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In her first interview since her mother, Carrie Fisher, and grandmother, Debbie Reynolds, died within days of each other, Billie Lourd talked with Sarah Paulson for Town and Country magazine. The interview contains lots of little nuggets about family life with a truly wild family.

Paulson was a good friend of Fisher’s, and in separate interview, Paulson told the Hollywood Reporter that she has known Lourd since she was a child, and was often included in Fisher’s life before her own career really took off. At one point, Paulson comments to Lourd that time at her father’s house was the complete opposite of what it was like when she was in her mother’s custody, and Lourd agrees:

BL: He gets home at the same time every day, and we eat dinner together, we do homework together, we watch Extreme Makeover: Home Edition and cry, and then go to sleep. At Mom’s it was like, “Let’s put Christmas lights in the palm trees at 2 a.m.” Do you remember when Sharper Image was 24 hours?

SP: Sure do.

BL: We went there all the time, 1 a.m. or 3 a.m., just picking up little trinkets as if that was what you do!

Can you imagine getting to wander through a Sharper Image with Carrie Fisher at three in the morning? Paulson leads into Lourd’s burgeoning acting career, which started with Scream Queens and has taken her to the current horrifying American Horror Story season. Lourd had a lot of tips to offer about how to conduct yourself as a famous person, learned from both her mother’s behavior and Fisher’s straight up excellent advice:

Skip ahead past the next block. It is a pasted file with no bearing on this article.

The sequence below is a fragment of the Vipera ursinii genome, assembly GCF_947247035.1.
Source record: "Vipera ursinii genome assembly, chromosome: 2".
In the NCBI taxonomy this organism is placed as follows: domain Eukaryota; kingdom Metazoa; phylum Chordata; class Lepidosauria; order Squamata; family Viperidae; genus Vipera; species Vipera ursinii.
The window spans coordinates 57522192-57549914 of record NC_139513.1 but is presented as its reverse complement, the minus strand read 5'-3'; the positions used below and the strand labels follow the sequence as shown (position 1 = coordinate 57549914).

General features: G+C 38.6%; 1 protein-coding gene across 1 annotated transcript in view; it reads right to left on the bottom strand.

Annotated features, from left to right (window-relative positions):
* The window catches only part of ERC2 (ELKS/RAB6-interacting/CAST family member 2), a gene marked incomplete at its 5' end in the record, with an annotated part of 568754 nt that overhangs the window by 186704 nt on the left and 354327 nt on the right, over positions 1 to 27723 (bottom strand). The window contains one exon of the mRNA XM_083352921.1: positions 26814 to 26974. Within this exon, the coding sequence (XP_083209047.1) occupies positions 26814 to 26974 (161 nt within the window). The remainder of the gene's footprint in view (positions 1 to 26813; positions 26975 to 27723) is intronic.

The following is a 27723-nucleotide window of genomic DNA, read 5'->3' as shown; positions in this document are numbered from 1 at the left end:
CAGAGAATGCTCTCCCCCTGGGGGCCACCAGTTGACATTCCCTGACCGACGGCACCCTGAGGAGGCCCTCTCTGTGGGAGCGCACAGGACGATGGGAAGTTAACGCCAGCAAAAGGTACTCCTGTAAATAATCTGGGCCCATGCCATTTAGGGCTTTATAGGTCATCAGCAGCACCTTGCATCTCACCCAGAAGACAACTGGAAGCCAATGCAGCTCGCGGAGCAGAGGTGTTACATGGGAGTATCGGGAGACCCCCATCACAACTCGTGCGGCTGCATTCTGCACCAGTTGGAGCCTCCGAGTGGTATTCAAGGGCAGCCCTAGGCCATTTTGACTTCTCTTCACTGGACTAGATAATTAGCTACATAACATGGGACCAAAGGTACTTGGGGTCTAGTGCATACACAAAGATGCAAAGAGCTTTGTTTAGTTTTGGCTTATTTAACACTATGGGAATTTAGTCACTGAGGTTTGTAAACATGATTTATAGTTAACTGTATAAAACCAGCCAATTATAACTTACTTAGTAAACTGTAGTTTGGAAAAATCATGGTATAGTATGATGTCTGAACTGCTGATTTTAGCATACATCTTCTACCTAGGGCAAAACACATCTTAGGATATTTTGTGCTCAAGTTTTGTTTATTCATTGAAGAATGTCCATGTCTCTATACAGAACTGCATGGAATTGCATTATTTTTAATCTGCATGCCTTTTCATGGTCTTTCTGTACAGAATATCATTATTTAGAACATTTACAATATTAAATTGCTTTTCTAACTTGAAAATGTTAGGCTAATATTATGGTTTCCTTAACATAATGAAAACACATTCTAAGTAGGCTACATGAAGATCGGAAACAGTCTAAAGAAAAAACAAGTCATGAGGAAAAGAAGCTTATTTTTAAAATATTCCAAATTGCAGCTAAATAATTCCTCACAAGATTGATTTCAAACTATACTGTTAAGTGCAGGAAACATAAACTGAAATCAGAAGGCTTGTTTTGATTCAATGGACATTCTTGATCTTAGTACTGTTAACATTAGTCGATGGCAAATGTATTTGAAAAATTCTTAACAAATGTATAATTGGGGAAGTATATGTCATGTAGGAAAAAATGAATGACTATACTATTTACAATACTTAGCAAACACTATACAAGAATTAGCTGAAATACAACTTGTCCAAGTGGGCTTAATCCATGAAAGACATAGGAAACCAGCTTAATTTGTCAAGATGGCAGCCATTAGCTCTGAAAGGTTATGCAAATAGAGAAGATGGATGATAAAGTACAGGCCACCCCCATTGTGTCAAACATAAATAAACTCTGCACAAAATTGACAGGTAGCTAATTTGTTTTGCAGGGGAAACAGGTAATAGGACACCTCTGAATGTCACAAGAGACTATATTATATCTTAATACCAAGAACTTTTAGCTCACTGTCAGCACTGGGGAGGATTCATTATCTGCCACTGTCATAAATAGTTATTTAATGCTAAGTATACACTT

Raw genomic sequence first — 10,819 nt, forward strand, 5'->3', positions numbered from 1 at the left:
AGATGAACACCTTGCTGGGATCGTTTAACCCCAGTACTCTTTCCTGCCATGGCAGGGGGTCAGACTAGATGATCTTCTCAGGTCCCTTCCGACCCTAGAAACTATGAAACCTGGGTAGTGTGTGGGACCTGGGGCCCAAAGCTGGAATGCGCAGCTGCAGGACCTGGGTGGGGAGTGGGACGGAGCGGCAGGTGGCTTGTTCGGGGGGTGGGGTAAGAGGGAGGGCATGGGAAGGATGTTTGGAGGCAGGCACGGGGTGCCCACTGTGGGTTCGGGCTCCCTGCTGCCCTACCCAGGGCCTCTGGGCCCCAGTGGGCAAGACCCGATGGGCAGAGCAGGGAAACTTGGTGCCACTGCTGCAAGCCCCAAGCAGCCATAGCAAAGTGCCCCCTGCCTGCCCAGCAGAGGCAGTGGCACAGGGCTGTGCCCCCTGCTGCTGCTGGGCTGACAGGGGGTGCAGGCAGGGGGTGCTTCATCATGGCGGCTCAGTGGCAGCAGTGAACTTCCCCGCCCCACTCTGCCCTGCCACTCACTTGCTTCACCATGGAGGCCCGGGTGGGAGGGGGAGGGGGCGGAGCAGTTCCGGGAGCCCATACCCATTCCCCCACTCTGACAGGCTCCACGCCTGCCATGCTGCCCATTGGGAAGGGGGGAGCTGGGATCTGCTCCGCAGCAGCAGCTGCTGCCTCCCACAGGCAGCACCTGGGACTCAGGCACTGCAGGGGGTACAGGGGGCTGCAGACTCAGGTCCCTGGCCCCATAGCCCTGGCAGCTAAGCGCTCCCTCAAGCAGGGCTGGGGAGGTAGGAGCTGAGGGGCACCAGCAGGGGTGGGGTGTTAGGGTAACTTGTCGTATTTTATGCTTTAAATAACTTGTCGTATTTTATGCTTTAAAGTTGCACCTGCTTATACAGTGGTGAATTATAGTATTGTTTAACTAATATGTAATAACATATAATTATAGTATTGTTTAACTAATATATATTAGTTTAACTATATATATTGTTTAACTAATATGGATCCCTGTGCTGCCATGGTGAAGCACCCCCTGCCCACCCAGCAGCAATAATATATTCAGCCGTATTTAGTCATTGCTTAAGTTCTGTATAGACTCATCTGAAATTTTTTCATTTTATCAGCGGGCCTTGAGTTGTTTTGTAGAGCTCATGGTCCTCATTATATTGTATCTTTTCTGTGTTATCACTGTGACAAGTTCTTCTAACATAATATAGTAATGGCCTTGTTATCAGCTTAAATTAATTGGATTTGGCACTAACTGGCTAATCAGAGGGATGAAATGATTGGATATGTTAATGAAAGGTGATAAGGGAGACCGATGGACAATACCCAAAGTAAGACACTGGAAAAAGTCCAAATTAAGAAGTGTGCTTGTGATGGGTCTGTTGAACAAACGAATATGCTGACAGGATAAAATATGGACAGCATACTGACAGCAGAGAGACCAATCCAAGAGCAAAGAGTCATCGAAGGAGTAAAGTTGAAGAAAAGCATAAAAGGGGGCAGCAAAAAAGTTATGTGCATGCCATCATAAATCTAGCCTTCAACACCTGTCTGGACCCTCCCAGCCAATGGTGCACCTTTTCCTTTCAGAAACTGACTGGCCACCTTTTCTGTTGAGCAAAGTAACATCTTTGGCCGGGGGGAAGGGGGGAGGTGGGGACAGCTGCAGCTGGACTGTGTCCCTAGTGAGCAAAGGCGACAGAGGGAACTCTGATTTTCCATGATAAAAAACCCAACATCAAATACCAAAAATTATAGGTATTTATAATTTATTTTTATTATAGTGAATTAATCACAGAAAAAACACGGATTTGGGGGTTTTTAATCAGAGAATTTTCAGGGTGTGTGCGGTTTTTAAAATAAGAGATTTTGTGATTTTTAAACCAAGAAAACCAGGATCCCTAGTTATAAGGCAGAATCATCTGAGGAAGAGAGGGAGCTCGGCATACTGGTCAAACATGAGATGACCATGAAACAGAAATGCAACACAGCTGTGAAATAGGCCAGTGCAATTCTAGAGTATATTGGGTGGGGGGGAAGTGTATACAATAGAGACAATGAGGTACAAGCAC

SP: How did you feel about her sharing those things?

BL: I had a hard time with it in the beginning. I was very protective of my dad and would stop her and be like, “Can you take out that thing where you say, ‘I turned him gay.’ Can we not have that on Broadway?”

SP: Did she listen to you?

BL: She did. Debbie did it to her, so anytime I came up to her and said, “Please tone this down,” she would, because she went through it with Debbie and knew how hard it was. Now, looking back and watching her interviews, I try to model what I do after her. She was so good at it. She would get so annoyed with me if I ever did a fake interview. She’d say, “Tell the real story.”

Lourd also shared this sweet and classic story about Reynolds’ insistence on the importance of having “an act”:

SP: Did you get any advice from your family about this business?

BL: Debbie was still encouraging me to put an act together. Literally three days before she died, she was like, “What numbers are you going to put in your act? Who are you going to impersonate?” I said, “I don’t think people do acts as much anymore.” And she came back, “That’s why if you do one you’ll be more successful than anyone else. The act is a dying art, and someone needs to revive it.”

SP: I remember standing in the Red Room off the bar in the house and your mom saying to me, “You’ve got to find the funny, Paulson. If you don’t find the funny, you’re doomed.”

BL: Oh, it’s so important. If life’s not funny, then it’s just true—and that would be unacceptable. Even when she died, that was what got me through that whole thing. When Debbie died the next day, I could just picture her saying, “Well, she’s upstaging me once again, of course—she had to.”

Please, someone revive the “act.”

In a bittersweet moment, Lourd reflects that loosing such two huge personalities from her life has an unexpected side—she’s not competing with them anymore.

SP: How has your life changed since your mother and grandmother passed?

BL: I’ve always kind of lived in their shadows, and now is the first time in my life when I get to own my life and stand on my own. I love being my mother’s daughter, and it’s something I always will be, but now I get to be just Billie.

You can and should read the whole interview, which has many more stories about this legendary mother-daughter duo.